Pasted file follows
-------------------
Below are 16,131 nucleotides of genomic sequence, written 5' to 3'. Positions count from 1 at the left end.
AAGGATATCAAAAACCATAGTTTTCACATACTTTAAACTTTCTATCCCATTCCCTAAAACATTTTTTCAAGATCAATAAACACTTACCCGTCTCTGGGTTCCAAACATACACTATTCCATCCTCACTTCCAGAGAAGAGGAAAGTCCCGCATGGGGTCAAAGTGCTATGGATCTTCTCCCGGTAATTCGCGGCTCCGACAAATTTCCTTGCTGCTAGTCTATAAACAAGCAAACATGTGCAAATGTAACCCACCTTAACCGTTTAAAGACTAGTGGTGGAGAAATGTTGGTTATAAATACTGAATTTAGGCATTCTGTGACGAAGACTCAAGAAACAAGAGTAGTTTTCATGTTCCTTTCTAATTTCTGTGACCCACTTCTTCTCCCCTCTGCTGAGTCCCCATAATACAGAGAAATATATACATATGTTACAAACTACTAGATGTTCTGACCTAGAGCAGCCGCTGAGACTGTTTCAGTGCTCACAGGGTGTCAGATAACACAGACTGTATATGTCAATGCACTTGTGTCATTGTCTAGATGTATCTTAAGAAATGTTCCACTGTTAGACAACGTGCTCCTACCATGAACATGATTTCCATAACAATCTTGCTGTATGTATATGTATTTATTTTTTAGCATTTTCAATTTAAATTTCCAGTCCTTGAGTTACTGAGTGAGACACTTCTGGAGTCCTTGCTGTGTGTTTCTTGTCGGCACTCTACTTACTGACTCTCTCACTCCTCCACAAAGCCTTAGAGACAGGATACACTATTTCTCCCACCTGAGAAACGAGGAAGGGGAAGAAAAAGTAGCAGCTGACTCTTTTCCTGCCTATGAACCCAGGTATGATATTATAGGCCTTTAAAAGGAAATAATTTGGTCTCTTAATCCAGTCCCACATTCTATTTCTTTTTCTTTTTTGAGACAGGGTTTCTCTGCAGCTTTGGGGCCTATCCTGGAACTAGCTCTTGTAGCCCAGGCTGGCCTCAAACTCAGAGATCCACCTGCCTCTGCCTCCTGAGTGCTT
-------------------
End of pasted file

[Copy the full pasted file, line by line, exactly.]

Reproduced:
Below are 16,131 nucleotides of genomic sequence, written 5' to 3'. Positions count from 1 at the left end.
AAGGATATCAAAAACCATAGTTTTCACATACTTTAAACTTTCTATCCCATTCCCTAAAACATTTTTTCAAGATCAATAAACACTTACCCGTCTCTGGGTTCCAAACATACACTATTCCATCCTCACTTCCAGAGAAGAGGAAAGTCCCGCATGGGGTCAAAGTGCTATGGATCTTCTCCCGGTAATTCGCGGCTCCGACAAATTTCCTTGCTGCTAGTCTATAAACAAGCAAACATGTGCAAATGTAACCCACCTTAACCGTTTAAAGACTAGTGGTGGAGAAATGTTGGTTATAAATACTGAATTTAGGCATTCTGTGACGAAGACTCAAGAAACAAGAGTAGTTTTCATGTTCCTTTCTAATTTCTGTGACCCACTTCTTCTCCCCTCTGCTGAGTCCCCATAATACAGAGAAATATATACATATGTTACAAACTACTAGATGTTCTGACCTAGAGCAGCCGCTGAGACTGTTTCAGTGCTCACAGGGTGTCAGATAACACAGACTGTATATGTCAATGCACTTGTGTCATTGTCTAGATGTATCTTAAGAAATGTTCCACTGTTAGACAACGTGCTCCTACCATGAACATGATTTCCATAACAATCTTGCTGTATGTATATGTATTTATTTTTTAGCATTTTCAATTTAAATTTCCAGTCCTTGAGTTACTGAGTGAGACACTTCTGGAGTCCTTGCTGTGTGTTTCTTGTCGGCACTCTACTTACTGACTCTCTCACTCCTCCACAAAGCCTTAGAGACAGGATACACTATTTCTCCCACCTGAGAAACGAGGAAGGGGAAGAAAAAGTAGCAGCTGACTCTTTTCCTGCCTATGAACCCAGGTATGATATTATAGGCCTTTAAAAGGAAATAATTTGGTCTCTTAATCCAGTCCCACATTCTATTTCTTTTTCTTTTTTGAGACAGGGTTTCTCTGCAGCTTTGGGGCCTATCCTGGAACTAGCTCTTGTAGCCCAGGCTGGCCTCAAACTCAGAGATCCACCTGCCTCTGCCTCCTGAGTGCTT